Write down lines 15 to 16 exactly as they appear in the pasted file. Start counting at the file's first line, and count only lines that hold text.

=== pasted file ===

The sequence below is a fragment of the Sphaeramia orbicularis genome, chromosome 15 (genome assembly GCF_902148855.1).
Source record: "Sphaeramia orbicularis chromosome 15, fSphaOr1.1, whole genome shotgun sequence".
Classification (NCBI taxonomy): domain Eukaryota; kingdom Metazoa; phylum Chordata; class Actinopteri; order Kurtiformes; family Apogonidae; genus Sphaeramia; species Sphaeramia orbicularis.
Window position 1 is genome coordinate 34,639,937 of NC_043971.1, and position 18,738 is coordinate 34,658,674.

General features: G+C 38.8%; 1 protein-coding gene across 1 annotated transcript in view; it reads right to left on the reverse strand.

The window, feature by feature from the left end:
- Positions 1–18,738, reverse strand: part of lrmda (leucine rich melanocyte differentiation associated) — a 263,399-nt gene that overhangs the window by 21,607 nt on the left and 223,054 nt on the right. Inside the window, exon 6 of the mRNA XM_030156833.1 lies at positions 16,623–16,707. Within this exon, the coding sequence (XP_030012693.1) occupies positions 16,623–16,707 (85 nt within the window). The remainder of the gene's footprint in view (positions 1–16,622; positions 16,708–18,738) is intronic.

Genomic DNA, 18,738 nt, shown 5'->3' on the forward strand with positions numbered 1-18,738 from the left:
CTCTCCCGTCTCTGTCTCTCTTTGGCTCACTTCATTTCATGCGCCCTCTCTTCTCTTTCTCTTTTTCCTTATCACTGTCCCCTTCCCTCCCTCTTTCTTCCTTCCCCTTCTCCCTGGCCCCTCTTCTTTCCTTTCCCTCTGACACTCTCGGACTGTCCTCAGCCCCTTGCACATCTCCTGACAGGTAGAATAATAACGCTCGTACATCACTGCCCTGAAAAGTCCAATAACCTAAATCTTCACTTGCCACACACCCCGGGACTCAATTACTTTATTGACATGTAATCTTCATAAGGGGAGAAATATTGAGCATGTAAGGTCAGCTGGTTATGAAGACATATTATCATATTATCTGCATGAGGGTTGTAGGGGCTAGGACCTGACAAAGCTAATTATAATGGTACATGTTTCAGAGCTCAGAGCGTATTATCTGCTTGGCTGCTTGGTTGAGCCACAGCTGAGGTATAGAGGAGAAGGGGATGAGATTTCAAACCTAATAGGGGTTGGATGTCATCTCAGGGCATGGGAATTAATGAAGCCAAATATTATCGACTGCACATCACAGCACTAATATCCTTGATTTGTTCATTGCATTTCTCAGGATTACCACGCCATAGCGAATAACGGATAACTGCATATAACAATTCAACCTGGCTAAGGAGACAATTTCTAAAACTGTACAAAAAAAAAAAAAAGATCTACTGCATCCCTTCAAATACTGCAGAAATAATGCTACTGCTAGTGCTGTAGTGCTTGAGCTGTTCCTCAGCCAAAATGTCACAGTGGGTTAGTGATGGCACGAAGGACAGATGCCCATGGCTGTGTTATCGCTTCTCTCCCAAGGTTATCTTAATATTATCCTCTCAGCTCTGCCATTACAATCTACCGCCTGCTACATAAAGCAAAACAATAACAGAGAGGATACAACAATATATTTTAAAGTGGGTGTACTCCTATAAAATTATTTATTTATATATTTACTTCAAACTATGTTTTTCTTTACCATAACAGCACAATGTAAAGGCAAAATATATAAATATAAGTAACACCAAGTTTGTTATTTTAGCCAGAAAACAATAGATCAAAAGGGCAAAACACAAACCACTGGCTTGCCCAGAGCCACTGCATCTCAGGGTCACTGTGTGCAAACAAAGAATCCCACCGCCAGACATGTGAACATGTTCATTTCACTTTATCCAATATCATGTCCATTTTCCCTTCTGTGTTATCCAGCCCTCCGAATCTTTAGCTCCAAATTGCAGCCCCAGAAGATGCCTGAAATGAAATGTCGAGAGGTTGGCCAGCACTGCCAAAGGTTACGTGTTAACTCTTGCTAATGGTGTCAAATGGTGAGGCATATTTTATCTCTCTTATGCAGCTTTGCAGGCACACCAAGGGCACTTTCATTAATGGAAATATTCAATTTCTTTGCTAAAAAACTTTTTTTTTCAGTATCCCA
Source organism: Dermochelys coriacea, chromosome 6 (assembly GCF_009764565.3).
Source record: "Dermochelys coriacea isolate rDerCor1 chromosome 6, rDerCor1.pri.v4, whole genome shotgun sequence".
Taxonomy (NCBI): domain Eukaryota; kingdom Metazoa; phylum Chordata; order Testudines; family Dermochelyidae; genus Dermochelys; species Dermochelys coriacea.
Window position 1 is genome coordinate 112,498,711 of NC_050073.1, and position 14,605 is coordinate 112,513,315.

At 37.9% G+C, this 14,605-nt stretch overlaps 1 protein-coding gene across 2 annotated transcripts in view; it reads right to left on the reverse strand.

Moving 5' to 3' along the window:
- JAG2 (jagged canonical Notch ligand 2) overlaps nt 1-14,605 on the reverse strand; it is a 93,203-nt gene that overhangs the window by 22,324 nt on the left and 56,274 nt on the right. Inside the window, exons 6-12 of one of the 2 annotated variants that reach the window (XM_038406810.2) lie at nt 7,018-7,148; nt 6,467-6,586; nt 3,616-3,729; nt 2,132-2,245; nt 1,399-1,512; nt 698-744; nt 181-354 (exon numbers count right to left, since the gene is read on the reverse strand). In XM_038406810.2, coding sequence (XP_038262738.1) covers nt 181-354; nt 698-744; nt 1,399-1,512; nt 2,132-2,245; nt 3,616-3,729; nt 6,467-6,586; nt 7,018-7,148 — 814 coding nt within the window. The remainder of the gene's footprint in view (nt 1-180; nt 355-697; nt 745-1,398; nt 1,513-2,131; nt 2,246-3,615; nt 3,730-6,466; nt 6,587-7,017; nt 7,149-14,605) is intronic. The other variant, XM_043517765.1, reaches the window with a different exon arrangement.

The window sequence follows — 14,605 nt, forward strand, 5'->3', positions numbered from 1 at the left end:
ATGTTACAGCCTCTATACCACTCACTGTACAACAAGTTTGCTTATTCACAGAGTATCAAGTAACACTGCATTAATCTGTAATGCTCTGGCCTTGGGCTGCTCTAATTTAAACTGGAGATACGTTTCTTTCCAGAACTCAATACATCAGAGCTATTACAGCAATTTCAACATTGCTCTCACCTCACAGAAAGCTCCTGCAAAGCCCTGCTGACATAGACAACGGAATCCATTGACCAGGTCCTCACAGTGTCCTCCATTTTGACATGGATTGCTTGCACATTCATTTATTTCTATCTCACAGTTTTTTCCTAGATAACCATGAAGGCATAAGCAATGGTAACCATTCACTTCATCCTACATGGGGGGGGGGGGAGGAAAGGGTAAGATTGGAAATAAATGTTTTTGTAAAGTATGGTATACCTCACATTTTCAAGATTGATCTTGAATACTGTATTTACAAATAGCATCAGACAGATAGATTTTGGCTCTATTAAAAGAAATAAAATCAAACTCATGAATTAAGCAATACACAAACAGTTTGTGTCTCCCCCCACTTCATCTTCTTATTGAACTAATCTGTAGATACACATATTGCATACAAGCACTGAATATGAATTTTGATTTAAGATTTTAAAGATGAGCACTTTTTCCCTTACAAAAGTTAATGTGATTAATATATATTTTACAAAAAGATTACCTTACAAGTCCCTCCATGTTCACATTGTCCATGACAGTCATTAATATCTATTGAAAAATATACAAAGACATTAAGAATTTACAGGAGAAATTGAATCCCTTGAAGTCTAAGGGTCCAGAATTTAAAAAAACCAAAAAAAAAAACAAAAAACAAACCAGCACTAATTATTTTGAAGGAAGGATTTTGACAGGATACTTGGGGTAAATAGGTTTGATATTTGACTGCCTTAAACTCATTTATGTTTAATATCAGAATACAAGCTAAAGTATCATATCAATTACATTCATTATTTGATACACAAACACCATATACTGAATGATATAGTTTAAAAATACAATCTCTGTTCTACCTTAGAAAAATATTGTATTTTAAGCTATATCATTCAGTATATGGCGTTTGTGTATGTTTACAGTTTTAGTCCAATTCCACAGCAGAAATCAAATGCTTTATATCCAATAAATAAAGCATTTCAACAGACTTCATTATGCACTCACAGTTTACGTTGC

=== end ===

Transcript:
Moving 5' to 3' along the window:
- JAG2 (jagged canonical Notch ligand 2) overlaps nt 1-14,605 on the reverse strand; it is a 93,203-nt gene that overhangs the window by 22,324 nt on the left and 56,274 nt on the right. Inside the window, exons 6-12 of one of the 2 annotated variants that reach the window (XM_038406810.2) lie at nt 7,018-7,148; nt 6,467-6,586; nt 3,616-3,729; nt 2,132-2,245; nt 1,399-1,512; nt 698-744; nt 181-354 (exon numbers count right to left, since the gene is read on the reverse strand). In XM_038406810.2, coding sequence (XP_038262738.1) covers nt 181-354; nt 698-744; nt 1,399-1,512; nt 2,132-2,245; nt 3,616-3,729; nt 6,467-6,586; nt 7,018-7,148 — 814 coding nt within the window. The remainder of the gene's footprint in view (nt 1-180; nt 355-697; nt 745-1,398; nt 1,513-2,131; nt 2,246-3,615; nt 3,730-6,466; nt 6,587-7,017; nt 7,149-14,605) is intronic. The other variant, XM_043517765.1, reaches the window with a different exon arrangement.